The moulins mostly produced olive oil, though some ground flour. I am not sure whether the silk spinning mill, which operated until 1789, was part of this string of moulins. The silk mill closed after the French Revolution because without royalty, there was no need for silk fabric! The building later became a grape sugar factory, but that, too, has since disappeared.
If you walk along any of the streets leading west, there is a point at which you become aware of the sound of running water, and if you look down, you will probably be standing on a grate in the road where you can see the water flowing past beneath your feet.
|Crossing rue Lucien Fabre.|
The most interesting of these streets is rue Pierre Renaudel which leads up the steep hill behind La Terrasse restaurant. Keep to the right where it divides into rue Lucien Fabre and you will see a large vine-clad house, the former moulin, and hear the sound of a waterfall.Here are the ruins of the old ‘double wheel’ olive mill.
|The last remaining water wheel in Les Arcs-sur-Argens.|
Only one wheel remains - in an increasingly fragile but picturesque state of repair.
|Outside the former double-wheel mill.|
Beside it is an eight-metre high stone tower which once housed the second wheel. From the top, a steady stream of water cascades down. Although it is currently fenced off – no doubt for safety reasons – it is still quite spectacular.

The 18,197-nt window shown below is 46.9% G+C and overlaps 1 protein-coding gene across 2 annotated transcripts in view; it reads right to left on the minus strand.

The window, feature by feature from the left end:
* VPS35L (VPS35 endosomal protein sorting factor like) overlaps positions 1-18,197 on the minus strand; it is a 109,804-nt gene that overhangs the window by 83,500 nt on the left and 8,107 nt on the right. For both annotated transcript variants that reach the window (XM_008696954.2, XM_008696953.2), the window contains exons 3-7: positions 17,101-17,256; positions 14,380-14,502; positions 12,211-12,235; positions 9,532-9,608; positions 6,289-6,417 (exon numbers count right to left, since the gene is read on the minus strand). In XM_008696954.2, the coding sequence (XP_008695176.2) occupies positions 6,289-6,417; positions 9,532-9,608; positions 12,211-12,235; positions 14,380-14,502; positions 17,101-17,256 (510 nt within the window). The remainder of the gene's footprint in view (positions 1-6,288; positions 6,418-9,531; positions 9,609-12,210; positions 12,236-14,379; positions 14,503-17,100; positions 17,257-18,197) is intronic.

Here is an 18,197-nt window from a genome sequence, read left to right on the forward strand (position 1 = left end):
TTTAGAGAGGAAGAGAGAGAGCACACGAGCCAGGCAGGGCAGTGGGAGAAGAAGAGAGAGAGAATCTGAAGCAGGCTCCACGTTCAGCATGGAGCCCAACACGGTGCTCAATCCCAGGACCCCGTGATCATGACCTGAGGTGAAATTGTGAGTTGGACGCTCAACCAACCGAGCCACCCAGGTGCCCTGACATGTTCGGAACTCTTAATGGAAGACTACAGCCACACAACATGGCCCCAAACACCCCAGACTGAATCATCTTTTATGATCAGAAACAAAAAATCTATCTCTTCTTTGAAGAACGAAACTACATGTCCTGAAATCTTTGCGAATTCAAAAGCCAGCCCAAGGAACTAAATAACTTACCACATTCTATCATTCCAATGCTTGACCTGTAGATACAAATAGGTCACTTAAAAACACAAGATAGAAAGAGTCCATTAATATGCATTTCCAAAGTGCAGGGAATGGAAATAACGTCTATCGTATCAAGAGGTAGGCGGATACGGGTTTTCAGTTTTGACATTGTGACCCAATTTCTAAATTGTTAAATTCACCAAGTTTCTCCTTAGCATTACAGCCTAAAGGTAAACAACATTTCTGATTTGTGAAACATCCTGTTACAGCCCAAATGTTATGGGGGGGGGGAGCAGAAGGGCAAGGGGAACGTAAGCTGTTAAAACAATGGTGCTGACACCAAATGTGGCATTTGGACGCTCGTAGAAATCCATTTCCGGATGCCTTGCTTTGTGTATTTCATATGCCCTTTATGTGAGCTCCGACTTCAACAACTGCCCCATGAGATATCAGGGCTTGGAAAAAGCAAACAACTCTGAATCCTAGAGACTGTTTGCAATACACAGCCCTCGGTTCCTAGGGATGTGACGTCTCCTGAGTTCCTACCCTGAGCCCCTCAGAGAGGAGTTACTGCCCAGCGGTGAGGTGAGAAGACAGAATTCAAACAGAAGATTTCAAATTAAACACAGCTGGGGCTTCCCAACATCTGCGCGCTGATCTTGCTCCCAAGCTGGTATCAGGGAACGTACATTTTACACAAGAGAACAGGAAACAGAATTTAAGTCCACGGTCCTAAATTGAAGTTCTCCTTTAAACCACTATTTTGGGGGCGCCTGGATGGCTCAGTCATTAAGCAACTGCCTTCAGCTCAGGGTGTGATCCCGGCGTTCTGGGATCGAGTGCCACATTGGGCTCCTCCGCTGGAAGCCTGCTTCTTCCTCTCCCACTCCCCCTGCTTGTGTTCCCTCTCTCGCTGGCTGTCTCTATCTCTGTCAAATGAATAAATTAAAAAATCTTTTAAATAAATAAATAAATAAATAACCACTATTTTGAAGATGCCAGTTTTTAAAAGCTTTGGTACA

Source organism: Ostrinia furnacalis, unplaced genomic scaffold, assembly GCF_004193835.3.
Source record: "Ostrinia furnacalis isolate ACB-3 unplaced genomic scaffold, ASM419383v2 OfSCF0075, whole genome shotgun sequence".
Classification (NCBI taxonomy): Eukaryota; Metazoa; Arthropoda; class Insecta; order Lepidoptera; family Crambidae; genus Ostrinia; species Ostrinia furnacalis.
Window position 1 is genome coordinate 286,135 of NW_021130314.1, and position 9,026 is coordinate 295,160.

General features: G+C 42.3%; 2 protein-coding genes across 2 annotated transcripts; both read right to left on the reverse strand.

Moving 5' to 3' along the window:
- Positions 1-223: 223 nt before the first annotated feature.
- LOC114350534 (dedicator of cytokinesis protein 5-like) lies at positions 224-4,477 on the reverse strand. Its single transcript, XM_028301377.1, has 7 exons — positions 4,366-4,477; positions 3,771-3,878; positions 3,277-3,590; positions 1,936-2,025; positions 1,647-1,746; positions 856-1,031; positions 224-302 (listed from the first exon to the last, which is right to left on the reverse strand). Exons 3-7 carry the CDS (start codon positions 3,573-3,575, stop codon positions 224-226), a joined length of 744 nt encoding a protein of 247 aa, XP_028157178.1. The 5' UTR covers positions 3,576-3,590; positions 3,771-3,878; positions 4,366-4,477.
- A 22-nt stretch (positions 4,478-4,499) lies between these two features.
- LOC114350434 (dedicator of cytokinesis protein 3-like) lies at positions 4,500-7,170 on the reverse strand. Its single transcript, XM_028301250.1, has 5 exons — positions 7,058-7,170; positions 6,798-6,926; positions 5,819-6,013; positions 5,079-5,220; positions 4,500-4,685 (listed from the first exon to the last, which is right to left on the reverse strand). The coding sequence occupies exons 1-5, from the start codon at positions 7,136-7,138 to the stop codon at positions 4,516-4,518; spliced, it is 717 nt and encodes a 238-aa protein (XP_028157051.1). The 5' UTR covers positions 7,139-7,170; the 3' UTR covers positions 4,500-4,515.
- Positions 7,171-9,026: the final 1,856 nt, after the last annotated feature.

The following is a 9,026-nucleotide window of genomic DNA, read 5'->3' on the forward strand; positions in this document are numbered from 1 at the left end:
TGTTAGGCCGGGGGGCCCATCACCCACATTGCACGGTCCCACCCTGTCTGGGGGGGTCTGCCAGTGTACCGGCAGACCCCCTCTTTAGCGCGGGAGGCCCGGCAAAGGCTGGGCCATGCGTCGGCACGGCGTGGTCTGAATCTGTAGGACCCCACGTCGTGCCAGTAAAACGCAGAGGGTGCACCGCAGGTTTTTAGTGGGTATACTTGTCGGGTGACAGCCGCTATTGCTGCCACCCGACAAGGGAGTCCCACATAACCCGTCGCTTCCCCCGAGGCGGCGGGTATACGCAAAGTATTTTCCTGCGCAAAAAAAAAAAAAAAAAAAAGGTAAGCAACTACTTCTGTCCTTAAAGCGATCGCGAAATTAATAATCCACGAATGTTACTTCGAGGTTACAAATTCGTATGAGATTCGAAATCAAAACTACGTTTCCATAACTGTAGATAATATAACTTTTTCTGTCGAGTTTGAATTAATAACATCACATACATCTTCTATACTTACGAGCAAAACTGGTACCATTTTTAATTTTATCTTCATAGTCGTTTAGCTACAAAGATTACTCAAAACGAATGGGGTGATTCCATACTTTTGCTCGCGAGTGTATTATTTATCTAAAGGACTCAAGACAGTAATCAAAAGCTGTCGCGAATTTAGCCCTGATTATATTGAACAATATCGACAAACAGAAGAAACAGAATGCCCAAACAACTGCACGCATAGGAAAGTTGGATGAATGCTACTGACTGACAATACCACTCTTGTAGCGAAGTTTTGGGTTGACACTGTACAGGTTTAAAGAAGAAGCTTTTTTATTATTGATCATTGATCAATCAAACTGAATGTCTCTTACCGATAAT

|Water spills over an eight-metre drop in search of a wheel.|
The cool rush of air from the water is also refreshing on a hot day after a steep climb!The channel crosses the road and is carried over the street below in a concrete channel high above the traffic. After this it disappears into a private dwelling.
|This painting on the gate post acknowledges the former moulin.|
The next time you locate the water, it is running alongside a former moulin, now a private house, its water wheel long since lost to time. Known as Le Petit Moulin, the house has a painted design on its gate portal acknowledging its history.From there, the water continues beside a rough footpath flanked by a decaying arched aqueduct which originally transported the water down to the ruins of what was possibly known as Le Gros Moulin which operated in the 16th century.
|The former Roman 'colobarium' later the become 'Le Gros Moulin'.|
Here history becomes a little hazy. This ancient ruin is actually part of a Roman ‘colobarium’ – and according to the Mairie’s official website, no-one is sure if it was used for ‘urnes cineraires’ (the storage of cremation urns) or as a moulin.
The channel then moves into private property where the landscape flattens out towards the chemin de fer - railway. I have not found whether it peters out entirely or more probably, continues on to the Argens River on the southern side of Les Arcs.
There is only one moulin d’huile operating in Les Arcs today, Le Thélon, at the top of the town, on the route de Flayosc. It is open to visitors and the oil produced is delicious and of high quality.